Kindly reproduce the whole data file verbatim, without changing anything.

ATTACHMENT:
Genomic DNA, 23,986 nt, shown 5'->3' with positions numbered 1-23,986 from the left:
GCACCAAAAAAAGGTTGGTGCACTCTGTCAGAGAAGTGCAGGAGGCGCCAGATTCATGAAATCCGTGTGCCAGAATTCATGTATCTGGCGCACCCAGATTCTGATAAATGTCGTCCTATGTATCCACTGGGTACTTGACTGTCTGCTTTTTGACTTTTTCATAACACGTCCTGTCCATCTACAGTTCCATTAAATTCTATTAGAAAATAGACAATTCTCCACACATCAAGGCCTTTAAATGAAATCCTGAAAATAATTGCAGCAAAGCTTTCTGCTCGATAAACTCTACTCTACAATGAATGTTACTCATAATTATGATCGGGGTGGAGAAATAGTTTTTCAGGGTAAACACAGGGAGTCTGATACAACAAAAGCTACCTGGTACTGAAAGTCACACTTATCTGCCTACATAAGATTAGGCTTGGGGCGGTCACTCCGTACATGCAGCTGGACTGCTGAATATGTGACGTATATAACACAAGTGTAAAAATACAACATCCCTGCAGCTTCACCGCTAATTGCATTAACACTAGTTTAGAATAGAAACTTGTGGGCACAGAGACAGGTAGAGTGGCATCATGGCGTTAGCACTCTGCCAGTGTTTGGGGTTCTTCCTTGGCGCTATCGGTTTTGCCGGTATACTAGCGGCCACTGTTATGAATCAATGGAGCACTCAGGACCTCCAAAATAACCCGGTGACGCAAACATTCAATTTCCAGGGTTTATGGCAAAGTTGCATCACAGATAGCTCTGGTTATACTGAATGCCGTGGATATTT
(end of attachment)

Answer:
Genomic DNA, 23,986 nt, shown 5'->3' with positions numbered 1-23,986 from the left:
GCACCAAAAAAAGGTTGGTGCACTCTGTCAGAGAAGTGCAGGAGGCGCCAGATTCATGAAATCCGTGTGCCAGAATTCATGTATCTGGCGCACCCAGATTCTGATAAATGTCGTCCTATGTATCCACTGGGTACTTGACTGTCTGCTTTTTGACTTTTTCATAACACGTCCTGTCCATCTACAGTTCCATTAAATTCTATTAGAAAATAGACAATTCTCCACACATCAAGGCCTTTAAATGAAATCCTGAAAATAATTGCAGCAAAGCTTTCTGCTCGATAAACTCTACTCTACAATGAATGTTACTCATAATTATGATCGGGGTGGAGAAATAGTTTTTCAGGGTAAACACAGGGAGTCTGATACAACAAAAGCTACCTGGTACTGAAAGTCACACTTATCTGCCTACATAAGATTAGGCTTGGGGCGGTCACTCCGTACATGCAGCTGGACTGCTGAATATGTGACGTATATAACACAAGTGTAAAAATACAACATCCCTGCAGCTTCACCGCTAATTGCATTAACACTAGTTTAGAATAGAAACTTGTGGGCACAGAGACAGGTAGAGTGGCATCATGGCGTTAGCACTCTGCCAGTGTTTGGGGTTCTTCCTTGGCGCTATCGGTTTTGCCGGTATACTAGCGGCCACTGTTATGAATCAATGGAGCACTCAGGACCTCCAAAATAACCCGGTGACGCAAACATTCAATTTCCAGGGTTTATGGCAAAGTTGCATCACAGATAGCTCTGGTTATACTGAATGCCGTGGATATTT